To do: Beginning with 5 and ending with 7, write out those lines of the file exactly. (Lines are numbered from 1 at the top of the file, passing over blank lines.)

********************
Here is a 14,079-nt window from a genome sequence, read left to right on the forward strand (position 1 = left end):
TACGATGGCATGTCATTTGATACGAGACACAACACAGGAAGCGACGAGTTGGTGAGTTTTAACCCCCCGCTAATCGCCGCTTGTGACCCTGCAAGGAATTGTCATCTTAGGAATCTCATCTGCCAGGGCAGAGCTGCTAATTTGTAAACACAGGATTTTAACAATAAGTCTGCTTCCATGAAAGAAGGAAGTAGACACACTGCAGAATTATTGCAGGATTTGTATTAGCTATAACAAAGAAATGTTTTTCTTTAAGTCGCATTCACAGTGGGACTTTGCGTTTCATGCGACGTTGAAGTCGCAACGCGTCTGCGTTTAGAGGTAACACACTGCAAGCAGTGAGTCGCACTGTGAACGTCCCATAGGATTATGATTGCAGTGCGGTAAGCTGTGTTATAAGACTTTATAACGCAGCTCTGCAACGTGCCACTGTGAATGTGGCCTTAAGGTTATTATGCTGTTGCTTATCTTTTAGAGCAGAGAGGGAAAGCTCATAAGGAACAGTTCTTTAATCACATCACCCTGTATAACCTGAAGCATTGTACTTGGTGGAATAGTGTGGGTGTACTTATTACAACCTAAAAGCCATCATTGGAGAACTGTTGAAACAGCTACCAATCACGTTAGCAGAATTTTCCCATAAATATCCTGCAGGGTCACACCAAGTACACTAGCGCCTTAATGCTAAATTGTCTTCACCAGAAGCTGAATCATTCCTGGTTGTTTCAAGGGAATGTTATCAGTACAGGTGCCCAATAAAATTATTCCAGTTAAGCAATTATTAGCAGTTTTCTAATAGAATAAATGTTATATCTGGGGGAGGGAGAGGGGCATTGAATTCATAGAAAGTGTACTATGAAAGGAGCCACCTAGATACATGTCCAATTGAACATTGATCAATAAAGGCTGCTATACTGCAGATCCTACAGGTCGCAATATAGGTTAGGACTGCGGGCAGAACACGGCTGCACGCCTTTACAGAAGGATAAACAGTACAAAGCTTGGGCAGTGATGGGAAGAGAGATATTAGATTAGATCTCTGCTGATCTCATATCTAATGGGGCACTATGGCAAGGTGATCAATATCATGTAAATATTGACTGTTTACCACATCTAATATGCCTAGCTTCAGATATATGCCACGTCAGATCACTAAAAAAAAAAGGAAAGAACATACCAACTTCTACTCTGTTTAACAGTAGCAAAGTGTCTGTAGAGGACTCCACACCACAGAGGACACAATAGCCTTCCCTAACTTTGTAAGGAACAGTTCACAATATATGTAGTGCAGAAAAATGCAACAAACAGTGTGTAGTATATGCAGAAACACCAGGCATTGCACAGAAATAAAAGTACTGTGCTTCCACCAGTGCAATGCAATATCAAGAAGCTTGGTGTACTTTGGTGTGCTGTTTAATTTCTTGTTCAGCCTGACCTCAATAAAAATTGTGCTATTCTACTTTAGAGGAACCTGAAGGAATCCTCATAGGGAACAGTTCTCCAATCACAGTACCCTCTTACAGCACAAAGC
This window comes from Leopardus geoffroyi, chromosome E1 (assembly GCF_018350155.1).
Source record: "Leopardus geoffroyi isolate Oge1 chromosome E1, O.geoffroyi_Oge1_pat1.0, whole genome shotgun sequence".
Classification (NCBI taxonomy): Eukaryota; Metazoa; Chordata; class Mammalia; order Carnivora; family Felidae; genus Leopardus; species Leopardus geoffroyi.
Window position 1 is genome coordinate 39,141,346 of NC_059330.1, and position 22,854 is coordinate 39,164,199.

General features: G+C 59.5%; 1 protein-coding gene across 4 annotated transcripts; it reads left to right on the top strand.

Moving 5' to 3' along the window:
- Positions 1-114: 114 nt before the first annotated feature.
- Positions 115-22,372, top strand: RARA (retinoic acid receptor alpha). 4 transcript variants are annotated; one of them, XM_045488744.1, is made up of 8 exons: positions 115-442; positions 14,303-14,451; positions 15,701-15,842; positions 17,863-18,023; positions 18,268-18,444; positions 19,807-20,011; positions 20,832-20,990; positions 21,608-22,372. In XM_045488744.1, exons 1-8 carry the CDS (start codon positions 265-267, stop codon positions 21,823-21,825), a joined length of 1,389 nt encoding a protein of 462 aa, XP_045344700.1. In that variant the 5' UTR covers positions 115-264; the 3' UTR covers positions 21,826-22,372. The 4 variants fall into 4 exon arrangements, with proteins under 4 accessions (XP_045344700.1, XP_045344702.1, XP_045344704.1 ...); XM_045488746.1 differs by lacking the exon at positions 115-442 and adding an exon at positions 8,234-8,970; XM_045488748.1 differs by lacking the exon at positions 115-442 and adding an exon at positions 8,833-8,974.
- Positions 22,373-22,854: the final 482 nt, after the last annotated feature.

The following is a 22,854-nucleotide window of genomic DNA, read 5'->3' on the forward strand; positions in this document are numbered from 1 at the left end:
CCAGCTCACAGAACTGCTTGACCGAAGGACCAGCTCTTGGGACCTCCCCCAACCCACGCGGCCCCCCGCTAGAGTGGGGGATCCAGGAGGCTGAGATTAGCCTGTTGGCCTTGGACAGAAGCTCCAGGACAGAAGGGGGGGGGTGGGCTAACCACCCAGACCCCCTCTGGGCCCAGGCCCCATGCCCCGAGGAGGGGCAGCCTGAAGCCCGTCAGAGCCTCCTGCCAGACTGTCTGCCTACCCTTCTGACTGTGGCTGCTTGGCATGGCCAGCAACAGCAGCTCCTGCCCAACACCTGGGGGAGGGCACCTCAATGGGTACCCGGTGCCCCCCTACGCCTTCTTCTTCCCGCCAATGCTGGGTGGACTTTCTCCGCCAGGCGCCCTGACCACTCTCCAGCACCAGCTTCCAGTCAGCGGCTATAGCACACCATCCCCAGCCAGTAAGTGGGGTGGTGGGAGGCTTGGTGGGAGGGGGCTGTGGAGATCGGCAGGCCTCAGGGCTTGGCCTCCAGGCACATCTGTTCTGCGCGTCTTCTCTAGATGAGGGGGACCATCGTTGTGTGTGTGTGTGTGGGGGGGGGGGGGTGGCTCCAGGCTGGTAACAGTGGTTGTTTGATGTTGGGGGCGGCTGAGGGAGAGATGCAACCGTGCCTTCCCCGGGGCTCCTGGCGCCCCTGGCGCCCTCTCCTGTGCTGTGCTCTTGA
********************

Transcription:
Classification (NCBI taxonomy): Eukaryota; Metazoa; Chordata; class Mammalia; order Carnivora; family Felidae; genus Leopardus; species Leopardus geoffroyi.
Window position 1 is genome coordinate 39,141,346 of NC_059330.1, and position 22,854 is coordinate 39,164,199.

General features: G+C 59.5%; 1 protein-coding gene across 4 annotated transcripts; it reads left to right on the top strand.